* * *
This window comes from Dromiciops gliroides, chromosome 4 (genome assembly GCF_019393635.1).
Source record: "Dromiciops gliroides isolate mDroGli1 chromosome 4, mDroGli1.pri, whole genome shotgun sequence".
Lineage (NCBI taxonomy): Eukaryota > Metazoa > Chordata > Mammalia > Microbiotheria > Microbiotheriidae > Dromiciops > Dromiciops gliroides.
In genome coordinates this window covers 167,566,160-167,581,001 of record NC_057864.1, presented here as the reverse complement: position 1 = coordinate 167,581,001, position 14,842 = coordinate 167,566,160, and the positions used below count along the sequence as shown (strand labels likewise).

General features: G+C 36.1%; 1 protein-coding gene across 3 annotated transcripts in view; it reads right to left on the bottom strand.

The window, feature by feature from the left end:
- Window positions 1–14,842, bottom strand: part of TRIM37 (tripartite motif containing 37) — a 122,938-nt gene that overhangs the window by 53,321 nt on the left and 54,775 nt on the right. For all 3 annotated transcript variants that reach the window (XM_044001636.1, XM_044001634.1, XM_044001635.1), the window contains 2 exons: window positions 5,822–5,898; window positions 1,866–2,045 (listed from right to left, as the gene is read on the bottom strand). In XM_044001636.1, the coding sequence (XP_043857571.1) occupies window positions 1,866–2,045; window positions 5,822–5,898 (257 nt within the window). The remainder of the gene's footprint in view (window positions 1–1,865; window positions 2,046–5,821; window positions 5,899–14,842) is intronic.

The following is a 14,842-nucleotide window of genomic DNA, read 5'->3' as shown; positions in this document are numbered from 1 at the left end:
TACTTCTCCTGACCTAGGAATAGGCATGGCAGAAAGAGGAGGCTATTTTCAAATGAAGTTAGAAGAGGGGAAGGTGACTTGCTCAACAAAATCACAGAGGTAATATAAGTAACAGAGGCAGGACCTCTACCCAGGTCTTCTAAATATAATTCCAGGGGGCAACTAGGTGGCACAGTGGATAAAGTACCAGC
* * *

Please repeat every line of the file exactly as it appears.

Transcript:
This window comes from Dromiciops gliroides, chromosome 4 (genome assembly GCF_019393635.1).
Source record: "Dromiciops gliroides isolate mDroGli1 chromosome 4, mDroGli1.pri, whole genome shotgun sequence".
Lineage (NCBI taxonomy): Eukaryota > Metazoa > Chordata > Mammalia > Microbiotheria > Microbiotheriidae > Dromiciops > Dromiciops gliroides.
In genome coordinates this window covers 167,566,160-167,581,001 of record NC_057864.1, presented here as the reverse complement: position 1 = coordinate 167,581,001, position 14,842 = coordinate 167,566,160, and the positions used below count along the sequence as shown (strand labels likewise).

General features: G+C 36.1%; 1 protein-coding gene across 3 annotated transcripts in view; it reads right to left on the bottom strand.

The window, feature by feature from the left end:
- Window positions 1–14,842, bottom strand: part of TRIM37 (tripartite motif containing 37) — a 122,938-nt gene that overhangs the window by 53,321 nt on the left and 54,775 nt on the right. For all 3 annotated transcript variants that reach the window (XM_044001636.1, XM_044001634.1, XM_044001635.1), the window contains 2 exons: window positions 5,822–5,898; window positions 1,866–2,045 (listed from right to left, as the gene is read on the bottom strand). In XM_044001636.1, the coding sequence (XP_043857571.1) occupies window positions 1,866–2,045; window positions 5,822–5,898 (257 nt within the window). The remainder of the gene's footprint in view (window positions 1–1,865; window positions 2,046–5,821; window positions 5,899–14,842) is intronic.

The following is a 14,842-nucleotide window of genomic DNA, read 5'->3' as shown; positions in this document are numbered from 1 at the left end:
TACTTCTCCTGACCTAGGAATAGGCATGGCAGAAAGAGGAGGCTATTTTCAAATGAAGTTAGAAGAGGGGAAGGTGACTTGCTCAACAAAATCACAGAGGTAATATAAGTAACAGAGGCAGGACCTCTACCCAGGTCTTCTAAATATAATTCCAGGGGGCAACTAGGTGGCACAGTGGATAAAGTACCAGC